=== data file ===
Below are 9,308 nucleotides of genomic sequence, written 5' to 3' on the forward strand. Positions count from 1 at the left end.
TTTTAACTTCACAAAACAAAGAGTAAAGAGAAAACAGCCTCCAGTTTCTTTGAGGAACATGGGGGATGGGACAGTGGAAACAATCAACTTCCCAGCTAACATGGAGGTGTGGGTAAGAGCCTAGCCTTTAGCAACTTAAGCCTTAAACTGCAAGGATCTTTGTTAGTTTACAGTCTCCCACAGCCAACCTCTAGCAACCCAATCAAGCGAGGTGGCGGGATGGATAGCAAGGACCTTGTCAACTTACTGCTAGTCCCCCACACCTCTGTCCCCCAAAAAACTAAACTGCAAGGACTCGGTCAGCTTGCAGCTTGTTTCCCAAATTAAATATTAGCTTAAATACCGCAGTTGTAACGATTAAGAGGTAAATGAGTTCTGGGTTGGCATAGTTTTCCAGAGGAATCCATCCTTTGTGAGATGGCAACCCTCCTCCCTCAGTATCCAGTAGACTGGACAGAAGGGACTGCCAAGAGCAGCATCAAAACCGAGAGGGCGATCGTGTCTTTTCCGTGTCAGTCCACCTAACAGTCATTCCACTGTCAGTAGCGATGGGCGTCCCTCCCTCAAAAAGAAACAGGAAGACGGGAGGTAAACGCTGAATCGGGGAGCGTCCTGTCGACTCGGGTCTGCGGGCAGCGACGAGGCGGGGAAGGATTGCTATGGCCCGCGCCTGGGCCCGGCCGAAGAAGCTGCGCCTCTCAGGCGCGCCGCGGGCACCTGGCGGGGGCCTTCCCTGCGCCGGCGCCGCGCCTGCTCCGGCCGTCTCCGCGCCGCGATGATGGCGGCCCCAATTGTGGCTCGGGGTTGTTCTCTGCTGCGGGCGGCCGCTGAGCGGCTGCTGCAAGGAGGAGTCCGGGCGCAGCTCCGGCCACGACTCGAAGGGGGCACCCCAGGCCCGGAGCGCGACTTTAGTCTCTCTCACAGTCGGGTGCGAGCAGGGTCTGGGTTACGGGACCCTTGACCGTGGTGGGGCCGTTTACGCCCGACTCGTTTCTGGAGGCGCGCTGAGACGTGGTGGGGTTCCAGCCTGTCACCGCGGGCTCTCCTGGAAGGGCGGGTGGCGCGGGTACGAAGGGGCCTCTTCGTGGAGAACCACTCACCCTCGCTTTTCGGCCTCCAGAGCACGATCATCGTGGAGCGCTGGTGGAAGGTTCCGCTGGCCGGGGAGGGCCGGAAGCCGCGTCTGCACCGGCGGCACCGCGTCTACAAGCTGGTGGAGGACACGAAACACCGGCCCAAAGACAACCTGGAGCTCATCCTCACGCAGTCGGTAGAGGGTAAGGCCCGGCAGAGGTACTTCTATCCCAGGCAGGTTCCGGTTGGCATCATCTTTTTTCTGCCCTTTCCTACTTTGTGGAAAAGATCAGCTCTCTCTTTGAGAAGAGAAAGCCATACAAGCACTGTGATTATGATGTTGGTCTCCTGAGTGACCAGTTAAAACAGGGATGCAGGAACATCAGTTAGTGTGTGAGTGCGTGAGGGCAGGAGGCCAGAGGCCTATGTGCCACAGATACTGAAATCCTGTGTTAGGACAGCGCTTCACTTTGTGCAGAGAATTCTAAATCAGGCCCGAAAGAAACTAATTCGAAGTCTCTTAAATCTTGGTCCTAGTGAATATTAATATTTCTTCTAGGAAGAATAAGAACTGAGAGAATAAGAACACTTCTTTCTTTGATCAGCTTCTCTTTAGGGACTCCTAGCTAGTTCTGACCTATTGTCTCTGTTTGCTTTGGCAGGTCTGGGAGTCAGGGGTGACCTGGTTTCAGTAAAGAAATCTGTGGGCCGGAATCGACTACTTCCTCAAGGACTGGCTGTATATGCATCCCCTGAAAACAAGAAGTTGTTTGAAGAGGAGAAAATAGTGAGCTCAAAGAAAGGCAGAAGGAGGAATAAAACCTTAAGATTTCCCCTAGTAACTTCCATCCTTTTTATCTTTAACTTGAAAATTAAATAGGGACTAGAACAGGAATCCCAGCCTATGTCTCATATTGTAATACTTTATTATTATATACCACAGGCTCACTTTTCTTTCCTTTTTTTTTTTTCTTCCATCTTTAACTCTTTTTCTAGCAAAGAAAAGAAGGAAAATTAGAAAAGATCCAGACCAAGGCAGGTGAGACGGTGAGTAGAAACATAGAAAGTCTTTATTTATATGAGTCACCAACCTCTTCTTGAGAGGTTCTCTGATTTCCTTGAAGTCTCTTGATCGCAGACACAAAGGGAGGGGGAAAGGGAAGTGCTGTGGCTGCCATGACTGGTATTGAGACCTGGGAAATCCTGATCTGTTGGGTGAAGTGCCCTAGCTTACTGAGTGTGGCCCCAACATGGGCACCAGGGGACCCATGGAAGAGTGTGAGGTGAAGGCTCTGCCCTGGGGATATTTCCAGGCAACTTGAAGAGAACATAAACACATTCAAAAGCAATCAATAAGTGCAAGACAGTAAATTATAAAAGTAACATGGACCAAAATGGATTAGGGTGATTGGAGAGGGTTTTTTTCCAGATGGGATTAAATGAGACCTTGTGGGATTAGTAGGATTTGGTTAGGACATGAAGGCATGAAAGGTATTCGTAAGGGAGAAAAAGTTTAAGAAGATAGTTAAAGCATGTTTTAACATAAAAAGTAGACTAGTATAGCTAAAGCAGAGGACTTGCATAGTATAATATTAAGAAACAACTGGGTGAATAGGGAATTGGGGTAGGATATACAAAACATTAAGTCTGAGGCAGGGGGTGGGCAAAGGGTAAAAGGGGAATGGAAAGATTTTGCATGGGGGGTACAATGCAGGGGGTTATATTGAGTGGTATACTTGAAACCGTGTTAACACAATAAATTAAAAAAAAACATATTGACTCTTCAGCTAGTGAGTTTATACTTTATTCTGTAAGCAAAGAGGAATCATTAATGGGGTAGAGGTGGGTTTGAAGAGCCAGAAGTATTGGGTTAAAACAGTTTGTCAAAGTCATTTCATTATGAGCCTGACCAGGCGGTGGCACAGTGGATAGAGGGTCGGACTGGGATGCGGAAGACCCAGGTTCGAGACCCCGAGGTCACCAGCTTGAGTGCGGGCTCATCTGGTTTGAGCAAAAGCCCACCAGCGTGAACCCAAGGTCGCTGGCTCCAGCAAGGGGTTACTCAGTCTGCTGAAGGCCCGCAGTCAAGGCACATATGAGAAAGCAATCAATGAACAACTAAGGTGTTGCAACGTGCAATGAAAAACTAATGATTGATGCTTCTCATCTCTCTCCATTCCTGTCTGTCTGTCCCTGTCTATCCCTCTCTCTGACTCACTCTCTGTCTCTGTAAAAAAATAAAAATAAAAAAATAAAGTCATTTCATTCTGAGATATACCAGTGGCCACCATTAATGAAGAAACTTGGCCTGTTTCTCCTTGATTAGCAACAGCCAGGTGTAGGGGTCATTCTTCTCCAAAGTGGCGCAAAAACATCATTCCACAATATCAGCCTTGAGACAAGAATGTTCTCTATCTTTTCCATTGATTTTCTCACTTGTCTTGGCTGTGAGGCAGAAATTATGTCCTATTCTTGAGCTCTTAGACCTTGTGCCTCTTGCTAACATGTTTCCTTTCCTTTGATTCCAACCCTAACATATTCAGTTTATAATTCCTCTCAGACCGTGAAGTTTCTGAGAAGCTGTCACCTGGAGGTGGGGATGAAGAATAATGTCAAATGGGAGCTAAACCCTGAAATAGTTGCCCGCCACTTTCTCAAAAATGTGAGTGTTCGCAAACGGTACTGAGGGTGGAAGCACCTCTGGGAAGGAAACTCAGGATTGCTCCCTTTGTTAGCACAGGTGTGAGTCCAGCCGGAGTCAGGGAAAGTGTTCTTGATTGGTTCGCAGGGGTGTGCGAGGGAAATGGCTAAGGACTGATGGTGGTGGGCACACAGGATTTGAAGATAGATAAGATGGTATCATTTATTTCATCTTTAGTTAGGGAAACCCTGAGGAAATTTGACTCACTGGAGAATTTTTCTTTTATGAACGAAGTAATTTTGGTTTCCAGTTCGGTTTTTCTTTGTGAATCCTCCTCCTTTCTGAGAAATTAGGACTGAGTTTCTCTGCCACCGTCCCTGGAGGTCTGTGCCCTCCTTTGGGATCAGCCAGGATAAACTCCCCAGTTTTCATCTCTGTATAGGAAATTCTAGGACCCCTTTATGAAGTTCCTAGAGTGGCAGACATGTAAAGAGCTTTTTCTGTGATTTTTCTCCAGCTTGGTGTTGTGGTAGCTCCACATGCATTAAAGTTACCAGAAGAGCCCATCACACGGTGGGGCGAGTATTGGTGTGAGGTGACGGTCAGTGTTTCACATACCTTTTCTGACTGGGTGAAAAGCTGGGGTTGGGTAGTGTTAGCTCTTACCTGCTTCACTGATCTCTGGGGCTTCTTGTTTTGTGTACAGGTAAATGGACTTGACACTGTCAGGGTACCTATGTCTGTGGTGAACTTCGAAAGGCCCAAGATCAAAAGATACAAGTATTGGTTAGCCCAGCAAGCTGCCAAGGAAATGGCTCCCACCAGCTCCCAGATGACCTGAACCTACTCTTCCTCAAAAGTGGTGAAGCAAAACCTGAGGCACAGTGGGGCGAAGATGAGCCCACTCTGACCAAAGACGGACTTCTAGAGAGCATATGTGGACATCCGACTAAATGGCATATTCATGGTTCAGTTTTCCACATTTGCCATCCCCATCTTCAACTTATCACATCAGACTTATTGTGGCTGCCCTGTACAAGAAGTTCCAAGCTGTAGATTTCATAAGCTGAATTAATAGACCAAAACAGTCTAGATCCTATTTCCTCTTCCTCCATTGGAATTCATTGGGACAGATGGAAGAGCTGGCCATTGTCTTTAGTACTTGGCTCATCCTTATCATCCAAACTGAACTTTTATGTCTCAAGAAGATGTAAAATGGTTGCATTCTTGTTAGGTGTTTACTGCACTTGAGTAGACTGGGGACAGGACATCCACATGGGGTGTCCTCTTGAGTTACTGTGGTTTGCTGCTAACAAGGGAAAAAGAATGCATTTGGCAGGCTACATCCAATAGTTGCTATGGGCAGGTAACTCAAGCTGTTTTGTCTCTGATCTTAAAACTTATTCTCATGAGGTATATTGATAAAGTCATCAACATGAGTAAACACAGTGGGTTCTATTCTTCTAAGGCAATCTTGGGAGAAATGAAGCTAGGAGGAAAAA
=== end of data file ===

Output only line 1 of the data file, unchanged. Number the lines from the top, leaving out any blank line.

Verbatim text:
Below are 9,308 nucleotides of genomic sequence, written 5' to 3' on the forward strand. Positions count from 1 at the left end.